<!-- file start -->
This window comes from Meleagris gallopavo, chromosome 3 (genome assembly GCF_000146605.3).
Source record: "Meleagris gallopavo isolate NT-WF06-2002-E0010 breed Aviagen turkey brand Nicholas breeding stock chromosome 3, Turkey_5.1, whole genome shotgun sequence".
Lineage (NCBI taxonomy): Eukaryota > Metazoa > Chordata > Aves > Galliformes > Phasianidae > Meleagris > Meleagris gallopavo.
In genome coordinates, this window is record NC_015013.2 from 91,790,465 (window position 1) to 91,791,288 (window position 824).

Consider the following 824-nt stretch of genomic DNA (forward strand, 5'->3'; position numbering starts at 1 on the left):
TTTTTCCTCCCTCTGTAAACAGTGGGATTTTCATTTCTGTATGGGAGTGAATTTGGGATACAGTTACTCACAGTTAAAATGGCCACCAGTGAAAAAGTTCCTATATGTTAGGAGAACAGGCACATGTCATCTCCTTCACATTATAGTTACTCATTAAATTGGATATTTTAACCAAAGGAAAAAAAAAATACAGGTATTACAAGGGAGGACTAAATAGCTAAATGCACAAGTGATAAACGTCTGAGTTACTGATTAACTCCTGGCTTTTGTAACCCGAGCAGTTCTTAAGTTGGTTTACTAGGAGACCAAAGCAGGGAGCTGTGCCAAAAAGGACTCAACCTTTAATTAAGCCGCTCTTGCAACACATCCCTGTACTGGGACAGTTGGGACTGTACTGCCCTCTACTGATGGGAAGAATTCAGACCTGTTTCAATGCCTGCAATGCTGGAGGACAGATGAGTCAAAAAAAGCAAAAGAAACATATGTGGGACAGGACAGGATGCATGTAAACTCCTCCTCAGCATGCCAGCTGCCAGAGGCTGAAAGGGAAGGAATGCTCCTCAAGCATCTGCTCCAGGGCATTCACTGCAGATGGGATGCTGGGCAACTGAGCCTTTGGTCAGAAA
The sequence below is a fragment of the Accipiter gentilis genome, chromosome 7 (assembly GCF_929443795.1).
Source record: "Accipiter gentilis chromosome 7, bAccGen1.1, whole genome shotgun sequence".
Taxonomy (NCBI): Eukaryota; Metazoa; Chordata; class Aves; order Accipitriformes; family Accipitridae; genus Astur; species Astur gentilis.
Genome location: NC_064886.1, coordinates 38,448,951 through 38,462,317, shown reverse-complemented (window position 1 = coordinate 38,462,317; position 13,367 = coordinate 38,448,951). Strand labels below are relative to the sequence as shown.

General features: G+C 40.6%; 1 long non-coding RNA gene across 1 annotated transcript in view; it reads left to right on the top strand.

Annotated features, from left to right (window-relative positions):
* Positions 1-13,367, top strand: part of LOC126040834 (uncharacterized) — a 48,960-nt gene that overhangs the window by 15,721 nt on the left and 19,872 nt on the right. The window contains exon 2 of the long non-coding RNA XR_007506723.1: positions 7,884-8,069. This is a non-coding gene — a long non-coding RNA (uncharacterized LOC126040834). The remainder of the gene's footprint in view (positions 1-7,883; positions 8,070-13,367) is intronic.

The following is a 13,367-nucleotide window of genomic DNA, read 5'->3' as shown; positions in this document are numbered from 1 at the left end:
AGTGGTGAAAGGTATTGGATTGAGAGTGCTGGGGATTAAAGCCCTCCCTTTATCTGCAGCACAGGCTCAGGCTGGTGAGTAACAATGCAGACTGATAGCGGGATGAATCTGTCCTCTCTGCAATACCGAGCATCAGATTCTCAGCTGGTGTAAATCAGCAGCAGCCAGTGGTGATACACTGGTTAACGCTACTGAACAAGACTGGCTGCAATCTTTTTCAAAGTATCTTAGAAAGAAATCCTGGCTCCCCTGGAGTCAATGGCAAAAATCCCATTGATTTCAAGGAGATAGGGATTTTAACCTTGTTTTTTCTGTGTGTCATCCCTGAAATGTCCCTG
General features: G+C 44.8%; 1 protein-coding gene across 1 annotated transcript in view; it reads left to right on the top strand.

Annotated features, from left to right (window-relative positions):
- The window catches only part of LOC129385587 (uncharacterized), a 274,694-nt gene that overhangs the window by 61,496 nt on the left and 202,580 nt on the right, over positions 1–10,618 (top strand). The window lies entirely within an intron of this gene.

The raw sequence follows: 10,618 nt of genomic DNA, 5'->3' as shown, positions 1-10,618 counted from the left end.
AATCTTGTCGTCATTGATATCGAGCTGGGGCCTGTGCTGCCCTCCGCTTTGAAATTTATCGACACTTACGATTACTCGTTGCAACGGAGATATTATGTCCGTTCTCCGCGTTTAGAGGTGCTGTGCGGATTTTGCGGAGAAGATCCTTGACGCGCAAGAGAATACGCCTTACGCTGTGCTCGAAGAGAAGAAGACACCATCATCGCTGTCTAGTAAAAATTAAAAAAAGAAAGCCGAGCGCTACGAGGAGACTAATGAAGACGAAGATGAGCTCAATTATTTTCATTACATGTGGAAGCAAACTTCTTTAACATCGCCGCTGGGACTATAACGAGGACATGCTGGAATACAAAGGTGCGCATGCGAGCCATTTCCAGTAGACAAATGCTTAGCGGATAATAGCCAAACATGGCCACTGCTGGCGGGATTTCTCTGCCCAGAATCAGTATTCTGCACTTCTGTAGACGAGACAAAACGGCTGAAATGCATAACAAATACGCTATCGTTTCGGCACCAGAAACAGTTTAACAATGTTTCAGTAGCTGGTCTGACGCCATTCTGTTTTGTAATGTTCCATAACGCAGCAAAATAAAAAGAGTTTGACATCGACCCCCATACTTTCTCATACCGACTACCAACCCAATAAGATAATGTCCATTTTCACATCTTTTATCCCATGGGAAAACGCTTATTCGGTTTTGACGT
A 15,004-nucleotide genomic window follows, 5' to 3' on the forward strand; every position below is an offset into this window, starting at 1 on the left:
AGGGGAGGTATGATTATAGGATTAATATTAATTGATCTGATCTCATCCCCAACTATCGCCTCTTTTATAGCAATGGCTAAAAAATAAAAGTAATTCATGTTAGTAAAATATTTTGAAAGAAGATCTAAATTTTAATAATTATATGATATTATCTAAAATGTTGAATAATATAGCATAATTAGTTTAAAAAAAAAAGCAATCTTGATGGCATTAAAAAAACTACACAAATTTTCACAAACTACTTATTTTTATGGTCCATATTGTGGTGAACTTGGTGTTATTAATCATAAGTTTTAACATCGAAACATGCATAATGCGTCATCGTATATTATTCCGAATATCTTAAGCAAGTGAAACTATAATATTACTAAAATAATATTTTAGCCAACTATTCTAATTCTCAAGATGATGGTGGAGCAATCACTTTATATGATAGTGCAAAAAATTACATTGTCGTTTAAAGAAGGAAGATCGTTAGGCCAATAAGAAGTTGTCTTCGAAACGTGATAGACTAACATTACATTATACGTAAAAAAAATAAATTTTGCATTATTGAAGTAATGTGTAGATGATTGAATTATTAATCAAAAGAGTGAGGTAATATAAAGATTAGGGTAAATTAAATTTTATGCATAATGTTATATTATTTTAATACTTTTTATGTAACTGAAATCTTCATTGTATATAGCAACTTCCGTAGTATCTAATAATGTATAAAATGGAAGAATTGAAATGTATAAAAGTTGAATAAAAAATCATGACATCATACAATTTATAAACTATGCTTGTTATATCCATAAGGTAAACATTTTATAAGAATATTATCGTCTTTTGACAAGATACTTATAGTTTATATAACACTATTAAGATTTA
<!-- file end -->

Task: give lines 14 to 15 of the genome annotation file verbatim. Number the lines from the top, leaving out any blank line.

The following is a 13,367-nucleotide window of genomic DNA, read 5'->3' as shown; positions in this document are numbered from 1 at the left end:
AGTGGTGAAAGGTATTGGATTGAGAGTGCTGGGGATTAAAGCCCTCCCTTTATCTGCAGCACAGGCTCAGGCTGGTGAGTAACAATGCAGACTGATAGCGGGATGAATCTGTCCTCTCTGCAATACCGAGCATCAGATTCTCAGCTGGTGTAAATCAGCAGCAGCCAGTGGTGATACACTGGTTAACGCTACTGAACAAGACTGGCTGCAATCTTTTTCAAAGTATCTTAGAAAGAAATCCTGGCTCCCCTGGAGTCAATGGCAAAAATCCCATTGATTTCAAGGAGATAGGGATTTTAACCTTGTTTTTTCTGTGTGTCATCCCTGAAATGTCCCTG